I'm looking forward to it....should be most entertaining!

Bing, your Chicago working class roots are showing in this particular blog...(just as they did in the your memories of Ted Kennedy). Some might think that's a failing....I think it's evidence of character and basic human decency. You've been quite successful in life, but I don't think you ever lost track of those who haven't been so lucky.

What most of these schmucks don't realize is that when they see people hurting on the streets it's quite often a case of 'but for the grace of god, allah, buddha, whatever....go I'. You display a most endearing humility. Do you want to be a chump? Certainly not, but neither do you have the overwhelming sense of entitlement that pervades typical business mass psychology.

Most of these guys couldn't survive a few days in a real labor environment.....they have neither the strength or fortitude to handle sustained adversity. They've led favored lives....sure they may have worked hard in the synthetic environment of higher education to punch their 'upper class union cards'....but that just honed their obnoxious sense of superiority.

Ready! Roll the torrents of working class experience while you went to school! Tell your tales of the phenomenal workload that humbled your lower-class brethren and temporary work-mates (you know...before you were selected to be be one of the Horatio Alger 'chosen ones'). Give me your 'rags to riches' stories of inspiration!


The government continues to feed deficit, or borrowed money, to those with voracious appetites creating an obese culture.

Is it any wonder that consumers are in hock, up to their ears, to the credit card and mortgage companies?

Is the message: Feed the greedy and screw the needy?

We've been cast into a cement jungle with a failed infrastructure and dried-up resources with wireless life lines.

All we have left is a Starbucks and the latte, "Duh"?

Oh, wait, the government will provide, will be our famous last words!

My earlier comment wasn't based on personal feelings or lack thereof. It was based on the fact that prolonging the inevitable often doesn't work. Like lending money to your kids or relatives: theoretically it makes sense but it usually ends badly.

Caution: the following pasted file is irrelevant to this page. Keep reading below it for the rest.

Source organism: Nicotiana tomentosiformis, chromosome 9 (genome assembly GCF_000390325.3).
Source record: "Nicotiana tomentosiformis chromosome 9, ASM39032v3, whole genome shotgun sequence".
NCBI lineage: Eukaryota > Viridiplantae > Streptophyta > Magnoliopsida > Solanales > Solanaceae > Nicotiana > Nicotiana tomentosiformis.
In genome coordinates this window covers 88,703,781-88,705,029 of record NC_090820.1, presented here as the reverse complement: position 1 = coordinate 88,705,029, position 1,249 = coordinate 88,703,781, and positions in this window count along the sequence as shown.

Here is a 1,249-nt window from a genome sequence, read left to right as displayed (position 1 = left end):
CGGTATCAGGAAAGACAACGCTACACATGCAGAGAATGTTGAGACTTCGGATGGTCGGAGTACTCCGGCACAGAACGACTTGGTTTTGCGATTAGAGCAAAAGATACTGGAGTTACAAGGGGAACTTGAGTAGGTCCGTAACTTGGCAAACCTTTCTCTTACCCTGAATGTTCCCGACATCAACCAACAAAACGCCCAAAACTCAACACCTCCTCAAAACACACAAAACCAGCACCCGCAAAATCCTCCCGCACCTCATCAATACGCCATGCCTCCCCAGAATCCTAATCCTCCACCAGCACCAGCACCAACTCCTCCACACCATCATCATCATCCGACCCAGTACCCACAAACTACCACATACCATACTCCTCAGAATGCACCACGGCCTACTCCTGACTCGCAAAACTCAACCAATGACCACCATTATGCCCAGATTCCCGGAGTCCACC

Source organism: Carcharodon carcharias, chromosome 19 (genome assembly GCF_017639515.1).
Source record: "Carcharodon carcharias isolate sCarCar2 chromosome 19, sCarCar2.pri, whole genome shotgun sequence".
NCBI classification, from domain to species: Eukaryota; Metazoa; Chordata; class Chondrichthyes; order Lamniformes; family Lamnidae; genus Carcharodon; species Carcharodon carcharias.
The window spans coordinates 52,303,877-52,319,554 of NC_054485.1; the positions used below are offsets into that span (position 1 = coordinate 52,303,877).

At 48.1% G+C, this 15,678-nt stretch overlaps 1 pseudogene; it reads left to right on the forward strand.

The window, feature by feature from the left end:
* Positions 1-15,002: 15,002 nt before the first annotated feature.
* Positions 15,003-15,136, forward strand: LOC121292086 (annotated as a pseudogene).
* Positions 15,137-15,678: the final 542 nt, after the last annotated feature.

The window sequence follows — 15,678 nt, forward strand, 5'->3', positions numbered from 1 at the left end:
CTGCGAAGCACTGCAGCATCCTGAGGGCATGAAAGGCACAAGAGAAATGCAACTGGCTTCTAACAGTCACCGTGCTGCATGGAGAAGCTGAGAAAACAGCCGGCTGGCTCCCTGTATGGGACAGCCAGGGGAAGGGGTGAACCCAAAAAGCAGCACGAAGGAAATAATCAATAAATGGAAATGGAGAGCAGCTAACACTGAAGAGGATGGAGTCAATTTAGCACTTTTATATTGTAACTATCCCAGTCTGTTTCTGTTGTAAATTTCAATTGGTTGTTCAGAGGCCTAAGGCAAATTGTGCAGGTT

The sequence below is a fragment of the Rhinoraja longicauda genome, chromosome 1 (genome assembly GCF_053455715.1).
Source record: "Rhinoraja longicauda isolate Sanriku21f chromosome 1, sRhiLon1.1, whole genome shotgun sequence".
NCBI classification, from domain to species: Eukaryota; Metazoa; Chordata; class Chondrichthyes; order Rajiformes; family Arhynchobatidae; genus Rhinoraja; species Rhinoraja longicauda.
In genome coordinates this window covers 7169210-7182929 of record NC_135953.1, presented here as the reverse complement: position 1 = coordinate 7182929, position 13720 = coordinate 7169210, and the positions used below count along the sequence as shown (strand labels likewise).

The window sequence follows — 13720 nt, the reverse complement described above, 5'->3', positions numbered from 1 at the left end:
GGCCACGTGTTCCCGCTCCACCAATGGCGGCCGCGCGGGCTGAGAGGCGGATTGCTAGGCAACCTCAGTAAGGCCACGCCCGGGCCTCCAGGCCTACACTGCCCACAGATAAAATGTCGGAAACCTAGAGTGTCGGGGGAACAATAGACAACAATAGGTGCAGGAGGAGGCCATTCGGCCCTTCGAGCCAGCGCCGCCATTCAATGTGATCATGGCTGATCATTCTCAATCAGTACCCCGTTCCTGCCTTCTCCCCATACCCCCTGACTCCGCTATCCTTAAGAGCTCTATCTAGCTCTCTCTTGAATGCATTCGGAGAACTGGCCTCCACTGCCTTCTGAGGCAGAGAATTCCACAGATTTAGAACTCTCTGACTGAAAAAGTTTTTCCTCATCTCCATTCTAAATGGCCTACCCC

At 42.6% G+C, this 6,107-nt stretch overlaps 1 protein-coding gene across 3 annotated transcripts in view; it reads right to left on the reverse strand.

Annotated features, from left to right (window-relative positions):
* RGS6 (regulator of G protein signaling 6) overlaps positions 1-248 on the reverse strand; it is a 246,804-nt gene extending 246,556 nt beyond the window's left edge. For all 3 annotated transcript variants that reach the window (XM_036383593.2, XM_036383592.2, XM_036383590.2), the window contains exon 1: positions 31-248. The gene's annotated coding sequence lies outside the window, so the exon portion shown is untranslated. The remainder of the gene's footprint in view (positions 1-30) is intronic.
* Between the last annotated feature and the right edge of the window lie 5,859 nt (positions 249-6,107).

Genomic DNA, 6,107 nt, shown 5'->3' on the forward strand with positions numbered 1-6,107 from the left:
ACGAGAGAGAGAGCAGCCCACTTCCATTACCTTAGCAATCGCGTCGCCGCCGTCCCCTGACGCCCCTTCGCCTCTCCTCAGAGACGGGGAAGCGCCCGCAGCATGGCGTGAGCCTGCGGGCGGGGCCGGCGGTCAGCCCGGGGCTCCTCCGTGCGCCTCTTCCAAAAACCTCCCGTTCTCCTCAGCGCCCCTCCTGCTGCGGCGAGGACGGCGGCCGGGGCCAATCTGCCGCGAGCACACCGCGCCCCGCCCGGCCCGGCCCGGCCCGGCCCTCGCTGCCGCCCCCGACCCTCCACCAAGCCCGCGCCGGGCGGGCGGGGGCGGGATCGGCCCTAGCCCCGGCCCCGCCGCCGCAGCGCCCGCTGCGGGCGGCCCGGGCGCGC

Keeping people in homes with mortgages that they can no longer afford doesn't make sense. The legal construct exists to fix it, and it's called foreclosure. It's messy, takes time and is painful. But it has worked for decades and it continues to work now. Banks don't undertake it lightly (especially when they know it will be tough to sell the collateral), so there is a measure of built-in protection for borrowers.

Other alternatives (such as negotiated mortgage relief) are intuitively appealling but practically very, very difficult or impossible to implement, especially when there are multiple mortgages involved. And forcing some sort of settlement program on lenders violates the sanctity of personal contracts that has been a cornerstone of law in America.

Although mortgage relief could work if the government wants to offer a big carrot to lenders to participate, instead of just abrogating their rights. And everybody would be on board with banks getting more carrots from the government, right?

I don't think you've thought this one through. If there are no foreclosures allowed, what's to stop the borrower from simply deciding that making mortgage payments is a silly waste of money??? Can't toss them out for not paying, so what can you do if they stop sending in the check?

I think that the fix for many is to simply restructure some of those ridiculous ARMs and interest-only mortgages to fixed rate. If you need to get the monthly payment below a certain point, then extend the loan out to 35 or 40 years. Structure the federal loan programs to pick up more of the backend risk on the extra 5-10 years.